Ms Tekla Juniewicz is celebrating her 116th birthday today. She was born in Austria-Hungary, a few years before the outbreak of the First World War. In the year when the construction of the Panama Canal was underway in America, the first flight of the plane took place in Europe, and Maria Skłodowska-Curie gave her first lecture at the Sorbonne. Ms Tekla is currently the oldest living Polish woman and the second oldest living person in the world.
She was born on June 10, 1906 in the village of Krupsko in Austria-Hungary, now in the territory of Ukraine. She was 12 when Poland regained independence. Until the outbreak of World War II, she led a quiet life alongside her husband, who was the manager of warehouses in the mine in Borysław. After the war, the city found itself in the USSR, and she and her family moved to Gliwice, where she lives with her grandson to this day.
In total, Ms Tekla Juniewicz has five grandchildren, four great-grandchildren and four great-great-grandchildren. The older daughter died in 2016 at the age of 88, the younger one is now 93. The oldest grandson is 70 years old, and the youngest great-great-granddaughter was born last year, on Mrs. Tekla’s 115th birthday.
The secret of longevity
– Grandma likes company, she likes open people, she doesn’t like distance. And she has some power that everyone wants to touch her, hug her – grandson Adam said in an interview with TVN24. He also referred to numerous questions about the secret of longevity: – Grandma’s geriatrician says they’re just genes. When she was seven or eight years old, she fell ill with typhus. All the sick were deported somewhere, isolated, mortality was high, and my father hid my grandmother in the basement. The doctor said: “Tekluniu, when you got out of it, you will live a long time.” And as far as I can remember, Grandma was not sick at all. Until her hundredth birthday, when she got bronchitis, he recalled.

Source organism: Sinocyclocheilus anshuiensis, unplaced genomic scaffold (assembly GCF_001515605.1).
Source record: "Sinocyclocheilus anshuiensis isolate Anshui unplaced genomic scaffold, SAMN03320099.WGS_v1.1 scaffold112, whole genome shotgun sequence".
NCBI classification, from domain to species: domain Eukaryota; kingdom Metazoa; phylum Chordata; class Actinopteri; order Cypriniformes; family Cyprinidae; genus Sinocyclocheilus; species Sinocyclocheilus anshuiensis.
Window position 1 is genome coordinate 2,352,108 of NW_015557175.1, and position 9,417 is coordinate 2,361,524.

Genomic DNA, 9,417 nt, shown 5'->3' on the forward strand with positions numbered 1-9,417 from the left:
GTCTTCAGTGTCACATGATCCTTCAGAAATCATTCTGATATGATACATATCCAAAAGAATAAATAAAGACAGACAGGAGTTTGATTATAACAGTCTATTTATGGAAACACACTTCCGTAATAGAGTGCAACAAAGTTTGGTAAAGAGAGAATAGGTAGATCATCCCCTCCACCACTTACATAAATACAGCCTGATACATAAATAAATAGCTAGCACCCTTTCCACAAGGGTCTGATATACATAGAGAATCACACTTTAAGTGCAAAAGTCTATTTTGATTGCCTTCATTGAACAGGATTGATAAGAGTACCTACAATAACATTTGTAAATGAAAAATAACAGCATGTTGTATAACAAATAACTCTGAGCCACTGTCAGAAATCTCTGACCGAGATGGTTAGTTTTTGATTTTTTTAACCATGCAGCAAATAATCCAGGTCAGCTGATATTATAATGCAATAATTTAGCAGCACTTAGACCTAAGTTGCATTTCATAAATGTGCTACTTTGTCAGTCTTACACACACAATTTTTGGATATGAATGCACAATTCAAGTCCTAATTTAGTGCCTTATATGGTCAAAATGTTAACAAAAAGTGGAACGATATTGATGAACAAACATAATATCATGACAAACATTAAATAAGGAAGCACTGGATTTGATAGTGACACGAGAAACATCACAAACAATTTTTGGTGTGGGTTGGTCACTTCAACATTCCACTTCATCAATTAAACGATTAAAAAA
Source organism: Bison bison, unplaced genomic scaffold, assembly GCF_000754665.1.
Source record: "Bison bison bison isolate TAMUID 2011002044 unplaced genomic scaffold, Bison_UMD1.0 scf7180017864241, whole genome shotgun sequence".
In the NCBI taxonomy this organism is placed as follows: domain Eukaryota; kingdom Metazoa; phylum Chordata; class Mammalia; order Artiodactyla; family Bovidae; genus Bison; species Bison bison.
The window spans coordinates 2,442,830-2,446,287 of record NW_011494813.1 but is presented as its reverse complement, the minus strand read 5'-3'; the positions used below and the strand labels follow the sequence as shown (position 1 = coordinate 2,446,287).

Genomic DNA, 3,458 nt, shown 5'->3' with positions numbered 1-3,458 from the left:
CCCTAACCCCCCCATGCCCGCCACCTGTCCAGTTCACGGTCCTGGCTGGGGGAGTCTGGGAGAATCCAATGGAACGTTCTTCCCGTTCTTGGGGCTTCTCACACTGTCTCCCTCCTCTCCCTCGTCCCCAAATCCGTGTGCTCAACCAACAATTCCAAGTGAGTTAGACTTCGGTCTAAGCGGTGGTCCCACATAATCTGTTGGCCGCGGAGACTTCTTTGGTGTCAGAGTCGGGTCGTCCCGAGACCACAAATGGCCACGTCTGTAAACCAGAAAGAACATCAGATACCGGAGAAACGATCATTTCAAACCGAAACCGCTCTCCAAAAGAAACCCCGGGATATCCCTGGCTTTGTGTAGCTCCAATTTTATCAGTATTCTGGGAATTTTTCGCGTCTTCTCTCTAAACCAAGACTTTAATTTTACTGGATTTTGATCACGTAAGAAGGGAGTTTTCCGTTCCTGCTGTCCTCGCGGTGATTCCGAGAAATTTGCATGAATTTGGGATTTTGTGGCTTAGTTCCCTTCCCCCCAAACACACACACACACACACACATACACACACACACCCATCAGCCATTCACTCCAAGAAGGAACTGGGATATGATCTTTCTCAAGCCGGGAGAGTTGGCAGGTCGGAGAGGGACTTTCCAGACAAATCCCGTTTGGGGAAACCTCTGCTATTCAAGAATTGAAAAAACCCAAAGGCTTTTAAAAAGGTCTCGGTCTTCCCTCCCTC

Three antibiotic tablets were enough to recover Mrs. Tekla. She had no health problems for the next ten years when she underwent two operations under full anesthesia for a gallbladder stone. Until the age of 111, she was completely independent. “Now he sleeps more and more often, but he thinks soberly, watches the world, recalls” – assures the grandson.
Ms Tekla Juniewicz is not only the oldest living Polish woman. It ranks first on the list of the longest living Poles in history. As noted by the portal Najstarsi Poles, a woman is the first person in Poland to reach the following age: 112, 113, 114, 115 and 116 years. It also ranks second in the list of the oldest living people in the world. Only Lucile Randon, a 118-year-old nun from France.
TVN 24 Katowice, najstarsipolacy.pl
Main photo source: Tekla Juniewicz family archive